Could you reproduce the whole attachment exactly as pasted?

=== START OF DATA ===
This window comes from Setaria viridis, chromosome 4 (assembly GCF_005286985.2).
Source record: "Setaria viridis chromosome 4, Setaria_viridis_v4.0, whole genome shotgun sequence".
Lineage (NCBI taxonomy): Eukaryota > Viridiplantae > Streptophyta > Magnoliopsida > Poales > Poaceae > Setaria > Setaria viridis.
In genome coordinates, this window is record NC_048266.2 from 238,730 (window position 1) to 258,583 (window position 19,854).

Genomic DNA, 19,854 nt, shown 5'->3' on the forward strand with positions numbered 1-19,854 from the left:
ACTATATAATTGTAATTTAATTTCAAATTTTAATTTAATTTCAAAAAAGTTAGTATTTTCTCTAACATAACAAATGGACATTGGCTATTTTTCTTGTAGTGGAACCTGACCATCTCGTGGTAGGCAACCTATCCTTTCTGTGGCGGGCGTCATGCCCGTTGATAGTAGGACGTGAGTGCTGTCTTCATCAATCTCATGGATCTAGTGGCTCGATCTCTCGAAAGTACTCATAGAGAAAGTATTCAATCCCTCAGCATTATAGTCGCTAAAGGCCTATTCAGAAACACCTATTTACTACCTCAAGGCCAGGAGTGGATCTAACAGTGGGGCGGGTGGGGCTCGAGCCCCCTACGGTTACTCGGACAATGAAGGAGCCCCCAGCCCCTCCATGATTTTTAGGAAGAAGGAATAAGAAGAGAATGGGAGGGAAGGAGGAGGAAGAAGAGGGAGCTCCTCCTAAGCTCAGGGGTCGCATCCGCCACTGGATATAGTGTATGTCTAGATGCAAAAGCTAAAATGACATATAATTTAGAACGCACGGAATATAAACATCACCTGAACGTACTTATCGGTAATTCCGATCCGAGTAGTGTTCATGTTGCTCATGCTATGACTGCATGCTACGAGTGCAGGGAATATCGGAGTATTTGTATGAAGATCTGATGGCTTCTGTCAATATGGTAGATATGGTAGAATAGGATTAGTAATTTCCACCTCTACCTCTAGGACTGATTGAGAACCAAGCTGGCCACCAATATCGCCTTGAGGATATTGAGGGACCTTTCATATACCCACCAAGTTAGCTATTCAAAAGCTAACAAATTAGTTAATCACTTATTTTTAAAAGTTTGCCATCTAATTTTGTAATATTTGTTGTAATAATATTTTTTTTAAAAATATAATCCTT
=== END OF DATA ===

This window comes from Setaria viridis, chromosome 4 (assembly GCF_005286985.2).
Source record: "Setaria viridis chromosome 4, Setaria_viridis_v4.0, whole genome shotgun sequence".
Lineage (NCBI taxonomy): Eukaryota > Viridiplantae > Streptophyta > Magnoliopsida > Poales > Poaceae > Setaria > Setaria viridis.
In genome coordinates, this window is record NC_048266.2 from 238,730 (window position 1) to 258,583 (window position 19,854).

Genomic DNA, 19,854 nt, shown 5'->3' on the forward strand with positions numbered 1-19,854 from the left:
ACTATATAATTGTAATTTAATTTCAAATTTTAATTTAATTTCAAAAAAGTTAGTATTTTCTCTAACATAACAAATGGACATTGGCTATTTTTCTTGTAGTGGAACCTGACCATCTCGTGGTAGGCAACCTATCCTTTCTGTGGCGGGCGTCATGCCCGTTGATAGTAGGACGTGAGTGCTGTCTTCATCAATCTCATGGATCTAGTGGCTCGATCTCTCGAAAGTACTCATAGAGAAAGTATTCAATCCCTCAGCATTATAGTCGCTAAAGGCCTATTCAGAAACACCTATTTACTACCTCAAGGCCAGGAGTGGATCTAACAGTGGGGCGGGTGGGGCTCGAGCCCCCTACGGTTACTCGGACAATGAAGGAGCCCCCAGCCCCTCCATGATTTTTAGGAAGAAGGAATAAGAAGAGAATGGGAGGGAAGGAGGAGGAAGAAGAGGGAGCTCCTCCTAAGCTCAGGGGTCGCATCCGCCACTGGATATAGTGTATGTCTAGATGCAAAAGCTAAAATGACATATAATTTAGAACGCACGGAATATAAACATCACCTGAACGTACTTATCGGTAATTCCGATCCGAGTAGTGTTCATGTTGCTCATGCTATGACTGCATGCTACGAGTGCAGGGAATATCGGAGTATTTGTATGAAGATCTGATGGCTTCTGTCAATATGGTAGATATGGTAGAATAGGATTAGTAATTTCCACCTCTACCTCTAGGACTGATTGAGAACCAAGCTGGCCACCAATATCGCCTTGAGGATATTGAGGGACCTTTCATATACCCACCAAGTTAGCTATTCAAAAGCTAACAAATTAGTTAATCACTTATTTTTAAAAGTTTGCCATCTAATTTTGTAATATTTGTTGTAATAATATTTTTTTTAAAAATATAATCCTT